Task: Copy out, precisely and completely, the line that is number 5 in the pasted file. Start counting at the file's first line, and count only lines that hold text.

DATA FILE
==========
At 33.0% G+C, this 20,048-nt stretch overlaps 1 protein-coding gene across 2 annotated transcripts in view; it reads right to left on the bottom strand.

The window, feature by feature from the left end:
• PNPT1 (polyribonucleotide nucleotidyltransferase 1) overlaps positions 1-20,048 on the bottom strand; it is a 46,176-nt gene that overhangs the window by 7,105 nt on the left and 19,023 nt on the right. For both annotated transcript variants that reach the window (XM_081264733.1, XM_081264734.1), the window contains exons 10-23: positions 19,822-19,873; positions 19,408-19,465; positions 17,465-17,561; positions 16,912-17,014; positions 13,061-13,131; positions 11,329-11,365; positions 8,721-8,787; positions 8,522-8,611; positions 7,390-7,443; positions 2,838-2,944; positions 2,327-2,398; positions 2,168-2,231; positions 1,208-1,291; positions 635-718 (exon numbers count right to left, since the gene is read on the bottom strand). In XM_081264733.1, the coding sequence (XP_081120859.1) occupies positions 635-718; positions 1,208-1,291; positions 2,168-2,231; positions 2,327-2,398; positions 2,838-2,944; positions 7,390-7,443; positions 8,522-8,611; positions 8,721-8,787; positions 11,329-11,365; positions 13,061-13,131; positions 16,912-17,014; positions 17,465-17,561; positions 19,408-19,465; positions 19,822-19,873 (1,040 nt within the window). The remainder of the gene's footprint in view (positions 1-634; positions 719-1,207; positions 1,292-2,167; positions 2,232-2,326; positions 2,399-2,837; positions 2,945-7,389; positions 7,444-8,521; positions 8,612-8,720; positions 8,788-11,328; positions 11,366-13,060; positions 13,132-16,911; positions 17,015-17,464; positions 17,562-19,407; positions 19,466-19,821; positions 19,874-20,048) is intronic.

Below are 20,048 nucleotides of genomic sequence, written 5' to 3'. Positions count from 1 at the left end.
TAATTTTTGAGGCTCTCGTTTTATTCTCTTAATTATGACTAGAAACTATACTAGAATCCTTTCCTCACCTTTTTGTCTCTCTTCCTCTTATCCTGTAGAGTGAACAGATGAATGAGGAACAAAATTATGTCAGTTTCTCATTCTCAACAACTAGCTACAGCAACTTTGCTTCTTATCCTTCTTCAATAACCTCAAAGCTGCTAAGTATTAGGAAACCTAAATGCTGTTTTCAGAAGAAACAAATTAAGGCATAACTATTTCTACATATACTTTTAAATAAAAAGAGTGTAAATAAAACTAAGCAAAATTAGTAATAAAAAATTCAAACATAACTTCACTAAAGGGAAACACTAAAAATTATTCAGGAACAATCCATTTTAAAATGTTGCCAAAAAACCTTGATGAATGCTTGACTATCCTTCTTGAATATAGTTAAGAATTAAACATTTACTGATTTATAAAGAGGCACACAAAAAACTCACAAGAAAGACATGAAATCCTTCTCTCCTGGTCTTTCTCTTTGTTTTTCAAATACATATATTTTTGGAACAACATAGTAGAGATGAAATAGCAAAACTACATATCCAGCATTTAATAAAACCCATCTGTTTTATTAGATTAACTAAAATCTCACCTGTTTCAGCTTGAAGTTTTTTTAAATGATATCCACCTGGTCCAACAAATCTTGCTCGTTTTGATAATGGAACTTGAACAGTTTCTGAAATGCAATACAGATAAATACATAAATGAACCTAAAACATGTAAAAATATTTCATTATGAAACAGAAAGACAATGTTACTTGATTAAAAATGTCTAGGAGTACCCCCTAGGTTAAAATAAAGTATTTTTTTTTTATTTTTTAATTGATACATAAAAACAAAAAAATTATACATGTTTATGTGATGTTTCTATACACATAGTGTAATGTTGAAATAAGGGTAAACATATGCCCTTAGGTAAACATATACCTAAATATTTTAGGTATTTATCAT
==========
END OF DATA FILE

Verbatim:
TAATTTTTGAGGCTCTCGTTTTATTCTCTTAATTATGACTAGAAACTATACTAGAATCCTTTCCTCACCTTTTTGTCTCTCTTCCTCTTATCCTGTAGAGTGAACAGATGAATGAGGAACAAAATTATGTCAGTTTCTCATTCTCAACAACTAGCTACAGCAACTTTGCTTCTTATCCTTCTTCAATAACCTCAAAGCTGCTAAGTATTAGGAAACCTAAATGCTGTTTTCAGAAGAAACAAATTAAGGCATAACTATTTCTACATATACTTTTAAATAAAAAGAGTGTAAATAAAACTAAGCAAAATTAGTAATAAAAAATTCAAACATAACTTCACTAAAGGGAAACACTAAAAATTATTCAGGAACAATCCATTTTAAAATGTTGCCAAAAAACCTTGATGAATGCTTGACTATCCTTCTTGAATATAGTTAAGAATTAAACATTTACTGATTTATAAAGAGGCACACAAAAAACTCACAAGAAAGACATGAAATCCTTCTCTCCTGGTCTTTCTCTTTGTTTTTCAAATACATATATTTTTGGAACAACATAGTAGAGATGAAATAGCAAAACTACATATCCAGCATTTAATAAAACCCATCTGTTTTATTAGATTAACTAAAATCTCACCTGTTTCAGCTTGAAGTTTTTTTAAATGATATCCACCTGGTCCAACAAATCTTGCTCGTTTTGATAATGGAACTTGAACAGTTTCTGAAATGCAATACAGATAAATACATAAATGAACCTAAAACATGTAAAAATATTTCATTATGAAACAGAAAGACAATGTTACTTGATTAAAAATGTCTAGGAGTACCCCCTAGGTTAAAATAAAGTATTTTTTTTTTATTTTTTAATTGATACATAAAAACAAAAAAATTATACATGTTTATGTGATGTTTCTATACACATAGTGTAATGTTGAAATAAGGGTAAACATATGCCCTTAGGTAAACATATACCTAAATATTTTAGGTATTTATCAT